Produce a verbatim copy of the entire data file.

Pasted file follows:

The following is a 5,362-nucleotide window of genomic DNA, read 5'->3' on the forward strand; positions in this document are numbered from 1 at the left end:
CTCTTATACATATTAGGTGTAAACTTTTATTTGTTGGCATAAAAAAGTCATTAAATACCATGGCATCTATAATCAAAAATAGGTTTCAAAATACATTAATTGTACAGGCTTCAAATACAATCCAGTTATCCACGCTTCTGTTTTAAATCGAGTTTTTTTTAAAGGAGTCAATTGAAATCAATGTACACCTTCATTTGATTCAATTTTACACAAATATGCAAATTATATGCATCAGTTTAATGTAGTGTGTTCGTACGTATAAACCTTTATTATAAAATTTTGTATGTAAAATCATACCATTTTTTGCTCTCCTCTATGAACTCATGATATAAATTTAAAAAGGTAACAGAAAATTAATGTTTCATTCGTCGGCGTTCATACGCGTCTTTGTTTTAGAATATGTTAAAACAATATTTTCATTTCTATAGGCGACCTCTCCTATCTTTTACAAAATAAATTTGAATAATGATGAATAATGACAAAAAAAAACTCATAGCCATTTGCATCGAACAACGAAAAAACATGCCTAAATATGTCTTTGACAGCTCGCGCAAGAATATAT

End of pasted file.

The following is a 5,362-nucleotide window of genomic DNA, read 5'->3' on the forward strand; positions in this document are numbered from 1 at the left end:
CTCTTATACATATTAGGTGTAAACTTTTATTTGTTGGCATAAAAAAGTCATTAAATACCATGGCATCTATAATCAAAAATAGGTTTCAAAATACATTAATTGTACAGGCTTCAAATACAATCCAGTTATCCACGCTTCTGTTTTAAATCGAGTTTTTTTTAAAGGAGTCAATTGAAATCAATGTACACCTTCATTTGATTCAATTTTACACAAATATGCAAATTATATGCATCAGTTTAATGTAGTGTGTTCGTACGTATAAACCTTTATTATAAAATTTTGTATGTAAAATCATACCATTTTTTGCTCTCCTCTATGAACTCATGATATAAATTTAAAAAGGTAACAGAAAATTAATGTTTCATTCGTCGGCGTTCATACGCGTCTTTGTTTTAGAATATGTTAAAACAATATTTTCATTTCTATAGGCGACCTCTCCTATCTTTTACAAAATAAATTTGAATAATGATGAATAATGACAAAAAAAAACTCATAGCCATTTGCATCGAACAACGAAAAAACATGCCTAAATATGTCTTTGACAGCTCGCGCAAGAATATAT